Researchers at the University of South Carolina have discovered that some types of electricity meters broadcast unencrypted information that eavesdroppers could use to determine whether a home is occupied or not.
Researchers at the University of South Carolina have discovered that some types of electricity meters broadcast unencrypted information that eavesdroppers with the right software could use to determine whether you're at home or not.
The automatic meter reading devices are installed in about one-third of U.S. homes and businesses. They make it possible for utility employees to get accurate meter readings by simply walking by a building with a handheld device, instead of physically accessing the premises and recording readings manually.
But at least one type of meter sends out a signal every 30 seconds regardless of whether a meter reader requested it, and that creates privacy risks.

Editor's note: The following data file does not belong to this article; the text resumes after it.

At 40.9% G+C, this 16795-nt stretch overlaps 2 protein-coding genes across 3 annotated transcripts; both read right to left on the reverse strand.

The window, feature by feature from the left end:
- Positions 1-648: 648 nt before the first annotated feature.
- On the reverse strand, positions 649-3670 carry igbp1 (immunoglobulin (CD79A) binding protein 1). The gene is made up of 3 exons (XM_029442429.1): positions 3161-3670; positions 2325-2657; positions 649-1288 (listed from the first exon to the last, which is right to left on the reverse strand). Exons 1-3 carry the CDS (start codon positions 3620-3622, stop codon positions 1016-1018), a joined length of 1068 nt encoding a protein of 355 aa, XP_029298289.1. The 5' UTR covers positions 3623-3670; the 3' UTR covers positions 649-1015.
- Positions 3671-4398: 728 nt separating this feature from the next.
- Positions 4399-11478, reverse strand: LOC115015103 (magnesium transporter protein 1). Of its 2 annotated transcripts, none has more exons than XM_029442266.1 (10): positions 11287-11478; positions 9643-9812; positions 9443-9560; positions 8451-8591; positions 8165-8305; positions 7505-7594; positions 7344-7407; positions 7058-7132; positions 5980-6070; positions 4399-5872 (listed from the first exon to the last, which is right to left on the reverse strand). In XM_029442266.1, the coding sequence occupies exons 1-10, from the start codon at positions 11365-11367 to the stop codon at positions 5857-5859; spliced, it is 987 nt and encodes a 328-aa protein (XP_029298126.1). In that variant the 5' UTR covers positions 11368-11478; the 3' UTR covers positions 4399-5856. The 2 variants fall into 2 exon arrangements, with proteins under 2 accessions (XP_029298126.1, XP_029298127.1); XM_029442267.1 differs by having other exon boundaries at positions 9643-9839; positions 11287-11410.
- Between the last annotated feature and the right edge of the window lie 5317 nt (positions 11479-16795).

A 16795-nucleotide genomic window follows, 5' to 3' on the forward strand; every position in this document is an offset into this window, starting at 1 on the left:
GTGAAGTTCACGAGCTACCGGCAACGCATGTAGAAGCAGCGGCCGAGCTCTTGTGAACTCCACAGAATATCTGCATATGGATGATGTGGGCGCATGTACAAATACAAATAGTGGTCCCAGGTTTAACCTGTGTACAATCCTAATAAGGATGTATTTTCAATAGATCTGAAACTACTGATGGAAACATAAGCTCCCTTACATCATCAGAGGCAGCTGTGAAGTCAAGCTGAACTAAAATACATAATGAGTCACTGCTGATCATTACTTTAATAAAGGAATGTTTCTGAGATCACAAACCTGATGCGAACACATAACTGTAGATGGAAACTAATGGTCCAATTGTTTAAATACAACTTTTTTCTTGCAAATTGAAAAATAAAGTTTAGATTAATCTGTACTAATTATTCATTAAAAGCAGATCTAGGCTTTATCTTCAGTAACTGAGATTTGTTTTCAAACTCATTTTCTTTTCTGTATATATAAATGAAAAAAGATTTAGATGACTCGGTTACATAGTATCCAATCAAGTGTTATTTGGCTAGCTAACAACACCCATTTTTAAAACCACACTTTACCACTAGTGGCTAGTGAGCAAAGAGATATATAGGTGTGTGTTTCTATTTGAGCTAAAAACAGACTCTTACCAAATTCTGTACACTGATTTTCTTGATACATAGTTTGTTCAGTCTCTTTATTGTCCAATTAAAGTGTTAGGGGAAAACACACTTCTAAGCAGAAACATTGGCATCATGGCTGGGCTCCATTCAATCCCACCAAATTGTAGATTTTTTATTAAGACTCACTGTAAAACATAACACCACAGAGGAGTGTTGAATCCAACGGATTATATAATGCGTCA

Wenyuan Xu, an assistant professor at the University of South Carolina, said her team was able to capture data from electricity meters at a distance of up to 300 meters (about 984 feet). The data was in plain text and included the meter ID number; the name and address of the building's owner were not included, but it was possible to figure out that information.
Xu said she was able to pull data from target meters once every two to 10 minutes. With such frequent readings, it's possible to calculate the rate of power consumption in a house and determine whether someone's at home or not.
A new generation of meters is supposed to include encryption. But it's unclear whether the meters already installed will be replaced and, if so, when that might happen.
This version of this story was originally published in Computerworld's print edition. It was adapted from an article that appeared earlier on Computerworld.com.
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This story, "Some smart electricity meters are stupid about privacy" was originally published by Computerworld .